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Transmission of prion diseases by blood transfusion.

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Fiona Houston, IAH Compton.

Since the discovery of a link between bovine spongiform encephalopathy (BSE) and new variant Creutzfeld-Jakob disease in the late 1990s (vCJD), there have been concerns about the possibility of transmission of vCJD by blood products. Approximately 4000 people in the UK have been estimated to harbour vCJD, so the potential for transmission between people is an extremely important factor in determining the risk of the human epidemic becoming self-sustaining as the incidence of BSE declines. In the past 2 years, there have been 3 cases of vCJD transmission attributable to blood transfusion, indicating that this is not merely a theoretical risk. As a result, millions of pounds are being spent in the UK alone on leucodepletion and importation of blood components, to minimise the possible risks associated with clinical use of these products. However, to assess the effectiveness of these measures, an experimental model is required. We have demonstrated that sheep infected with BSE by the oral route provide a suitable model: the distribution of PrPSc and/or infectivity in lymphoid tissues closely resembles that of vCJD patients, and the infection can be transmitted by transfusion of volumes of blood similar to those collected from humans. The results of these studies and plans for future work will be presented and discussed.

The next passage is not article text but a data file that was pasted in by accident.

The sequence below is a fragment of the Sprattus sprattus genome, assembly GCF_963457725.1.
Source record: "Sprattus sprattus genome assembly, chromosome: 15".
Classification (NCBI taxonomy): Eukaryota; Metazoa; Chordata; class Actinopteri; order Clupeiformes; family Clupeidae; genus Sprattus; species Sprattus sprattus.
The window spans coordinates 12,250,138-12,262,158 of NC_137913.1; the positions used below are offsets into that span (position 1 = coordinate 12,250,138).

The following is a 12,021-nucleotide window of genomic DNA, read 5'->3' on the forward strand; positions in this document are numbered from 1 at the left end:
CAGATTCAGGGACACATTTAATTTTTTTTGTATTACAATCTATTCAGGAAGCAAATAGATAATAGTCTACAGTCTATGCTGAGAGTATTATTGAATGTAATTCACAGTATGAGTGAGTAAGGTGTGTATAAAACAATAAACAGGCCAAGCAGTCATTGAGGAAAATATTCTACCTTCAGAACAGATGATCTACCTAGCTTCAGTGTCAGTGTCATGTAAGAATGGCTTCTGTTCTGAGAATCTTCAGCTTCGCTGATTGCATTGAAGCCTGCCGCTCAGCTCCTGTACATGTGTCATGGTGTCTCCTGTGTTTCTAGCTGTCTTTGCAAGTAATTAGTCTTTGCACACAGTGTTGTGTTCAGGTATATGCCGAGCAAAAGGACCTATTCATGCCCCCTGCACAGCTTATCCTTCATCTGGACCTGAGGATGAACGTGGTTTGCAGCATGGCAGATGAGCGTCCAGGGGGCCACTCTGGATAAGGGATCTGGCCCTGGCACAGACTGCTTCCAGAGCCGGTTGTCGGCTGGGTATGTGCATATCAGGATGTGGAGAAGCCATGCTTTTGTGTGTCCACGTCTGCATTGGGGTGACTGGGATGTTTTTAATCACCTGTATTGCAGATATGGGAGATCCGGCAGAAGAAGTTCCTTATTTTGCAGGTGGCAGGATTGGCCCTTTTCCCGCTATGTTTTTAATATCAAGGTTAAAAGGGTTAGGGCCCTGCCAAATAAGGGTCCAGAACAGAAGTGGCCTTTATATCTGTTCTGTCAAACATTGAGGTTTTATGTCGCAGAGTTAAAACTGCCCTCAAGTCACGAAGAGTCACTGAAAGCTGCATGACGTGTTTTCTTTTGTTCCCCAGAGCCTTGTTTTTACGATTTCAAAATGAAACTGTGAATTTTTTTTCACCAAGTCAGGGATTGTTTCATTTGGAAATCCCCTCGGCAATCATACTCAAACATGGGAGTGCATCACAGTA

This talk is part of the Departmental Seminar Programme, Department of Veterinary Medicine series.

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